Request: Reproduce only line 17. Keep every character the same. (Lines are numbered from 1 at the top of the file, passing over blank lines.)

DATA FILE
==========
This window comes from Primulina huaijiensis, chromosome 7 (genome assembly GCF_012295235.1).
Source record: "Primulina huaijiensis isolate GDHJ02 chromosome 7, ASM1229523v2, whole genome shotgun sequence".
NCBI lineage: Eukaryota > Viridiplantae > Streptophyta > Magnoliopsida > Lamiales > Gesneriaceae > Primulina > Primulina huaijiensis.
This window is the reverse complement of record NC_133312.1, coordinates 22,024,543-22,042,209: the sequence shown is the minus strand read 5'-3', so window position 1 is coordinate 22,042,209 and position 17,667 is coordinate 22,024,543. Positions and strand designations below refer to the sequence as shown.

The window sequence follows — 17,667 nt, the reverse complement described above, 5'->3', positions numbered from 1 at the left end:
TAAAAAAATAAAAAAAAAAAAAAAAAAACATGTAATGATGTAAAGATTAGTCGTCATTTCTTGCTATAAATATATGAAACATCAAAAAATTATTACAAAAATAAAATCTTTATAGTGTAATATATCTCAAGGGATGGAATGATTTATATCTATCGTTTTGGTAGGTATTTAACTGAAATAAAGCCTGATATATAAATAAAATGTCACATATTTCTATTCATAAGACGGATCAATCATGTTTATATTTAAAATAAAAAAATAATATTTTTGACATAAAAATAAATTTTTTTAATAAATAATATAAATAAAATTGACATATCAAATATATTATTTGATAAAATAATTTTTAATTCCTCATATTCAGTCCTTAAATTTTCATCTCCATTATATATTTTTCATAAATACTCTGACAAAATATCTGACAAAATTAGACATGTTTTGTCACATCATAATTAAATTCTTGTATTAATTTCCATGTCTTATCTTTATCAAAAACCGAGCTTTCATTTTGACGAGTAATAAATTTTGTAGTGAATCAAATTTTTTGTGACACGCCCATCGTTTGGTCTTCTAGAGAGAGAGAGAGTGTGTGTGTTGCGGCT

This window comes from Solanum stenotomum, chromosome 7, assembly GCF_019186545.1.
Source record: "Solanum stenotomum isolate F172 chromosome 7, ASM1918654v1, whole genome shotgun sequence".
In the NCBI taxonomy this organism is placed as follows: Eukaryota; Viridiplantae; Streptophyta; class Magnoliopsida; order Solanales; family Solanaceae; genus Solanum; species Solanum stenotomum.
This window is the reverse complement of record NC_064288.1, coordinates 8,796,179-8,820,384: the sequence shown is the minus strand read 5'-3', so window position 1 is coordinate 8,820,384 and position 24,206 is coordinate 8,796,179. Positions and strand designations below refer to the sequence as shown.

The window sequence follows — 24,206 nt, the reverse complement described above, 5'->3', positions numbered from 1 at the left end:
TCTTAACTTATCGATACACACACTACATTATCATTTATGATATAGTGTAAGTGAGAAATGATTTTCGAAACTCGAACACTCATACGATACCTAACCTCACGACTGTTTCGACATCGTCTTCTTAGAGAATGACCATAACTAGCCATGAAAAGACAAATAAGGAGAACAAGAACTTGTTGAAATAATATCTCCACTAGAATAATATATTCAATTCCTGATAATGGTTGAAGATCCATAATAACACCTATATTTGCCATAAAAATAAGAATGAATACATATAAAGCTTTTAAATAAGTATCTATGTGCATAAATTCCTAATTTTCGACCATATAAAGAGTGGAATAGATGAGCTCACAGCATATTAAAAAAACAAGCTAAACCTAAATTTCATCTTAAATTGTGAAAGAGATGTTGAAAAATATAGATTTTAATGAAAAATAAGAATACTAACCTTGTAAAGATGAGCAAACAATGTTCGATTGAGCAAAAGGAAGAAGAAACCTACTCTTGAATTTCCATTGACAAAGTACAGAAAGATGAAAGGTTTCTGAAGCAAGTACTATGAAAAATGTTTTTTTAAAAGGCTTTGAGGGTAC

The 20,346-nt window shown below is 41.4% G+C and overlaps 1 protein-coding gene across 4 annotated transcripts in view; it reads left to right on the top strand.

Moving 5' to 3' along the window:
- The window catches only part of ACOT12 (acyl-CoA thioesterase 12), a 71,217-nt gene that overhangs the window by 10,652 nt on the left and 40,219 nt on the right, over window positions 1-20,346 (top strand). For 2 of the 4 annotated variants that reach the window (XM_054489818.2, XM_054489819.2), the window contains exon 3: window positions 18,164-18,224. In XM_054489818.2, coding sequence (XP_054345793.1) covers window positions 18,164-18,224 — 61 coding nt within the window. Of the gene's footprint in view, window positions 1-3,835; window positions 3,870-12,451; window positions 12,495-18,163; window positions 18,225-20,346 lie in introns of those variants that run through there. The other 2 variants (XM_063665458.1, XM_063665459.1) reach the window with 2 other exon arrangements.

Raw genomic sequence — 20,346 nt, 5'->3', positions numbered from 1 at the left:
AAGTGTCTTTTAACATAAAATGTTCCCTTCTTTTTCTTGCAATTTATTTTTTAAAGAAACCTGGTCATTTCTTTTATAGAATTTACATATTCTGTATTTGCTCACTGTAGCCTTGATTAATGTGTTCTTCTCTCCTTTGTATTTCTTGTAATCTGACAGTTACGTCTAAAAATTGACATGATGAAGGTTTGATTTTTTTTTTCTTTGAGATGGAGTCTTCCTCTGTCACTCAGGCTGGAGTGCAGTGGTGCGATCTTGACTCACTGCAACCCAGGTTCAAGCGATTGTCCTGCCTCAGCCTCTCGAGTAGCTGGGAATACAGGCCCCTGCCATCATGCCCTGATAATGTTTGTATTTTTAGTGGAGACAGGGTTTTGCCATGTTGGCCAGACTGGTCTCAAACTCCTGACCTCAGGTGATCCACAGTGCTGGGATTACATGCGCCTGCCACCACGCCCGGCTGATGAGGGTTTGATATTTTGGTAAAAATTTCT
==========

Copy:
AAGTGTCTTTTAACATAAAATGTTCCCTTCTTTTTCTTGCAATTTATTTTTTAAAGAAACCTGGTCATTTCTTTTATAGAATTTACATATTCTGTATTTGCTCACTGTAGCCTTGATTAATGTGTTCTTCTCTCCTTTGTATTTCTTGTAATCTGACAGTTACGTCTAAAAATTGACATGATGAAGGTTTGATTTTTTTTTTCTTTGAGATGGAGTCTTCCTCTGTCACTCAGGCTGGAGTGCAGTGGTGCGATCTTGACTCACTGCAACCCAGGTTCAAGCGATTGTCCTGCCTCAGCCTCTCGAGTAGCTGGGAATACAGGCCCCTGCCATCATGCCCTGATAATGTTTGTATTTTTAGTGGAGACAGGGTTTTGCCATGTTGGCCAGACTGGTCTCAAACTCCTGACCTCAGGTGATCCACAGTGCTGGGATTACATGCGCCTGCCACCACGCCCGGCTGATGAGGGTTTGATATTTTGGTAAAAATTTCT